Indiana’s law that was intended to allow people to discriminate against others in the name of religion has become a ‘public policy Frankenstein’ as one of my old college professors would put it. The law took on a life of it’s own, and has had at least one unintended (yet positive!) consequence. The same freedom of religion law in Indiana has resulted in the state’s first cannabis church. I am friends with the church’s founder (Bill Levin) on Facebook, and it sounds like he is still searching for the location for the church, but has quite a few leads.
This week the church received tax-exempt status from the IRS. Per Marijuana Business Daily:
Marijuana business owners suffering from tax issues may need to find religion: The First Church of Cannabis in Indiana has been granted tax exempt status by the Internal Revenue Service.
The church, whose founder will grow hemp and reportedly allow cannabis consumption on its premises, was approved by the secretary of state under Indiana’s controversial Religious Freedom Restoration Act, according to Forbes.
Churches benefit from being considered 501(c)(3) tax-exempt entities and in many cases don’t pay federal or state corporate taxes or state income, excise or sales taxes. They can also extend donors tax deductions on charitable donations.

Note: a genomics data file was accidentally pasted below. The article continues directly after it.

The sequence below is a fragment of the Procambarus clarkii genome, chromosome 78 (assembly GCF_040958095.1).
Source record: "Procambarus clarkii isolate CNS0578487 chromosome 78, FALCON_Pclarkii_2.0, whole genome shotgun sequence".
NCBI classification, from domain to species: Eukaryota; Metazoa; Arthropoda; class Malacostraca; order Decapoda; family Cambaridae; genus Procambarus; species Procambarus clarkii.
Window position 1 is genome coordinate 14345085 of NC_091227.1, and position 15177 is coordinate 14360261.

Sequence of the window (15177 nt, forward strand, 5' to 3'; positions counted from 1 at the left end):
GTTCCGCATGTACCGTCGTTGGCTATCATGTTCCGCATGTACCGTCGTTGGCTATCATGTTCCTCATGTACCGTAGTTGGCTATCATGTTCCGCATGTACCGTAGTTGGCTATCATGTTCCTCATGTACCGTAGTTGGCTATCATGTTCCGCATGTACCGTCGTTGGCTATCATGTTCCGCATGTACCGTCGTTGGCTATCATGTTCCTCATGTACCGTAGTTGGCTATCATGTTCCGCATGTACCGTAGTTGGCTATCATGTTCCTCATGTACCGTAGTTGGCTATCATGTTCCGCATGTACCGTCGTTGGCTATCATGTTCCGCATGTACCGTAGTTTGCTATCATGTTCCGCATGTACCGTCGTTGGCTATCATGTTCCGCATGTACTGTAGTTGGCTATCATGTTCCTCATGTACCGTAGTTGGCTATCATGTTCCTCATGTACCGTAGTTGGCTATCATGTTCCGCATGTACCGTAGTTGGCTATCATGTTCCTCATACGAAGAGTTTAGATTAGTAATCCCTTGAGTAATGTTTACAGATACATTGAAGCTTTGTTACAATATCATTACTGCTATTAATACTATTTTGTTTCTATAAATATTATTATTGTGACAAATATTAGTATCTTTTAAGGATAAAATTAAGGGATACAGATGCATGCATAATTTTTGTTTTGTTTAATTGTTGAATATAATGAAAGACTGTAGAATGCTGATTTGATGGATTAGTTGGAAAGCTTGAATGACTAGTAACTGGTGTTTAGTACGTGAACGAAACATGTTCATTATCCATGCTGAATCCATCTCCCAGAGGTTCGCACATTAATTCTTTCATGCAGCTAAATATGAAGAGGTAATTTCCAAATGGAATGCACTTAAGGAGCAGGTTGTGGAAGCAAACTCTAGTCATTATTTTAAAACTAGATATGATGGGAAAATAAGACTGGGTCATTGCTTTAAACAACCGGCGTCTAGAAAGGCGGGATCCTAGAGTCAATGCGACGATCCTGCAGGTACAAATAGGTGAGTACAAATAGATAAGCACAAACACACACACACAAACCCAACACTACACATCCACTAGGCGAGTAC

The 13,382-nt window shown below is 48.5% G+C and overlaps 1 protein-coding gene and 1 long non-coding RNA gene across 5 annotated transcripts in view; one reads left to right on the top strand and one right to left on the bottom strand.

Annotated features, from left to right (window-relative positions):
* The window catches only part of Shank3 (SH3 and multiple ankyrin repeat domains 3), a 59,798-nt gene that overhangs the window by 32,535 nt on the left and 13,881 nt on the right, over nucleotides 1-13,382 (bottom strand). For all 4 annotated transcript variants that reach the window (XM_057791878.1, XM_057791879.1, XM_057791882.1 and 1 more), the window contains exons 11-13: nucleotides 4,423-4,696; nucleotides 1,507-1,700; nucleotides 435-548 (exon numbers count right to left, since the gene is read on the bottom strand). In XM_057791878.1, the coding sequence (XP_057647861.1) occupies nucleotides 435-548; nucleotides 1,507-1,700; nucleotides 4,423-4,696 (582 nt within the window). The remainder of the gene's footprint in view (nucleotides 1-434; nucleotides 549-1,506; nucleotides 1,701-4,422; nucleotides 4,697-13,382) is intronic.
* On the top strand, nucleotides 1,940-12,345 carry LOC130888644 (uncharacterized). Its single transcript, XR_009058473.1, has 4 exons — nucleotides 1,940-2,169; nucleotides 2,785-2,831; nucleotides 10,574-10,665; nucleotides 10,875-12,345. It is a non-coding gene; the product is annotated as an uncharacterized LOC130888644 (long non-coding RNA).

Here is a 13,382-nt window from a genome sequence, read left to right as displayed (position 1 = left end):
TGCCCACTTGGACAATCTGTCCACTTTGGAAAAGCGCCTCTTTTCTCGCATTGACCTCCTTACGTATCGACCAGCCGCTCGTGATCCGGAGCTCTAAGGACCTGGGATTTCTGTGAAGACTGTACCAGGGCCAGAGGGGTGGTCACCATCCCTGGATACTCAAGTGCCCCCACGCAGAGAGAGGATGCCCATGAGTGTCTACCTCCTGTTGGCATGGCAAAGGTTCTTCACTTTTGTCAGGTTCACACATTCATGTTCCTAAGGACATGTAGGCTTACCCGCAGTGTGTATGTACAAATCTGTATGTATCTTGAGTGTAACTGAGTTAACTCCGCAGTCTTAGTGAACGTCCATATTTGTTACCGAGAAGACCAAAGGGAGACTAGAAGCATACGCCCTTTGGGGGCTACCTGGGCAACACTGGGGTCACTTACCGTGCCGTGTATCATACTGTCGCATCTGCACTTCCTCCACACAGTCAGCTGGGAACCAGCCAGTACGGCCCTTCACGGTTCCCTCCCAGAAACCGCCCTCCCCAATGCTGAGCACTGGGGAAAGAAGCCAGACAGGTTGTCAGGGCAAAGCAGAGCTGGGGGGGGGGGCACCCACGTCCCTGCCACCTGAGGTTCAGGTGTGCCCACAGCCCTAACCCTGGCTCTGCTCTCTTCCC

This move by the IRS is significant for many reasons. I think my friend Jason Thomas of Avalon Realty Advisors Inc. and Law Enforcement Against Prohibition put it best:
As the IRS has given tax exempt status to this first cannabis church, they have given tacit approval that cannabis in this context is recognized as legitimate in tax law and as a new protected class. They already recognize and act on the negative enforcement aspects that licensed cannabis businesses face (ie. 280e) which is the flip side of the same coin. While the IRS’ position on this church may not seem that important, it is. Did you hear the shoe drop?
The first church service is expected to occur on July 1st when the new Indiana law takes effect. All eyes will be on the congregation, and on law enforcement, to see if things go smoothly.